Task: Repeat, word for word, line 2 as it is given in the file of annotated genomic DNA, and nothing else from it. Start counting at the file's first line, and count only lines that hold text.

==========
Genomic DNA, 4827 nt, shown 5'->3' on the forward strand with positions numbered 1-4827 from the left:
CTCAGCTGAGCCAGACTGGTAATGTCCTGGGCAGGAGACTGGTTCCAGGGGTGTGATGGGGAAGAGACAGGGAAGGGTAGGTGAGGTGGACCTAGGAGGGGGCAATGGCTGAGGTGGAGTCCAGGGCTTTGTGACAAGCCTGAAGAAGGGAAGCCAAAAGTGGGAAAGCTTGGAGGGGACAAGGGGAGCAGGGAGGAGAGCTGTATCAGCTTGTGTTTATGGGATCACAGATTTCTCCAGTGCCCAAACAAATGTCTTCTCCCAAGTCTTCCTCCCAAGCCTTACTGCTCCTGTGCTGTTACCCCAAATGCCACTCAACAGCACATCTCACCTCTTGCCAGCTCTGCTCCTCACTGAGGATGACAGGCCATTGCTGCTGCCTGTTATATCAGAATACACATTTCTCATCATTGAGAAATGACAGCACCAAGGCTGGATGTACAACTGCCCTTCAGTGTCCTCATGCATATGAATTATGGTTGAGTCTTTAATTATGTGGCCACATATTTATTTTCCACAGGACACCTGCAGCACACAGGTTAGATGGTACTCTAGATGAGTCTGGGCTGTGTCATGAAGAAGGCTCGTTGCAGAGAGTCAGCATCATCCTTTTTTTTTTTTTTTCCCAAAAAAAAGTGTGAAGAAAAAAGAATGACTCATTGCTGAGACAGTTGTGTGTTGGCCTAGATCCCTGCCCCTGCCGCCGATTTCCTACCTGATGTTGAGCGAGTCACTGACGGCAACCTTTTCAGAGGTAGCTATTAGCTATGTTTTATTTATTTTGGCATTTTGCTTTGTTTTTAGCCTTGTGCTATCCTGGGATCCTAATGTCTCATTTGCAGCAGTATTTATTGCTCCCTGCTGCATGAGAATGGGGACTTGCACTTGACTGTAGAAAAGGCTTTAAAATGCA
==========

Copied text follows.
CTCAGCTGAGCCAGACTGGTAATGTCCTGGGCAGGAGACTGGTTCCAGGGGTGTGATGGGGAAGAGACAGGGAAGGGTAGGTGAGGTGGACCTAGGAGGGGGCAATGGCTGAGGTGGAGTCCAGGGCTTTGTGACAAGCCTGAAGAAGGGAAGCCAAAAGTGGGAAAGCTTGGAGGGGACAAGGGGAGCAGGGAGGAGAGCTGTATCAGCTTGTGTTTATGGGATCACAGATTTCTCCAGTGCCCAAACAAATGTCTTCTCCCAAGTCTTCCTCCCAAGCCTTACTGCTCCTGTGCTGTTACCCCAAATGCCACTCAACAGCACATCTCACCTCTTGCCAGCTCTGCTCCTCACTGAGGATGACAGGCCATTGCTGCTGCCTGTTATATCAGAATACACATTTCTCATCATTGAGAAATGACAGCACCAAGGCTGGATGTACAACTGCCCTTCAGTGTCCTCATGCATATGAATTATGGTTGAGTCTTTAATTATGTGGCCACATATTTATTTTCCACAGGACACCTGCAGCACACAGGTTAGATGGTACTCTAGATGAGTCTGGGCTGTGTCATGAAGAAGGCTCGTTGCAGAGAGTCAGCATCATCCTTTTTTTTTTTTTTTCCCAAAAAAAAGTGTGAAGAAAAAAGAATGACTCATTGCTGAGACAGTTGTGTGTTGGCCTAGATCCCTGCCCCTGCCGCCGATTTCCTACCTGATGTTGAGCGAGTCACTGACGGCAACCTTTTCAGAGGTAGCTATTAGCTATGTTTTATTTATTTTGGCATTTTGCTTTGTTTTTAGCCTTGTGCTATCCTGGGATCCTAATGTCTCATTTGCAGCAGTATTTATTGCTCCCTGCTGCATGAGAATGGGGACTTGCACTTGACTGTAGAAAAGGCTTTAAAATGCA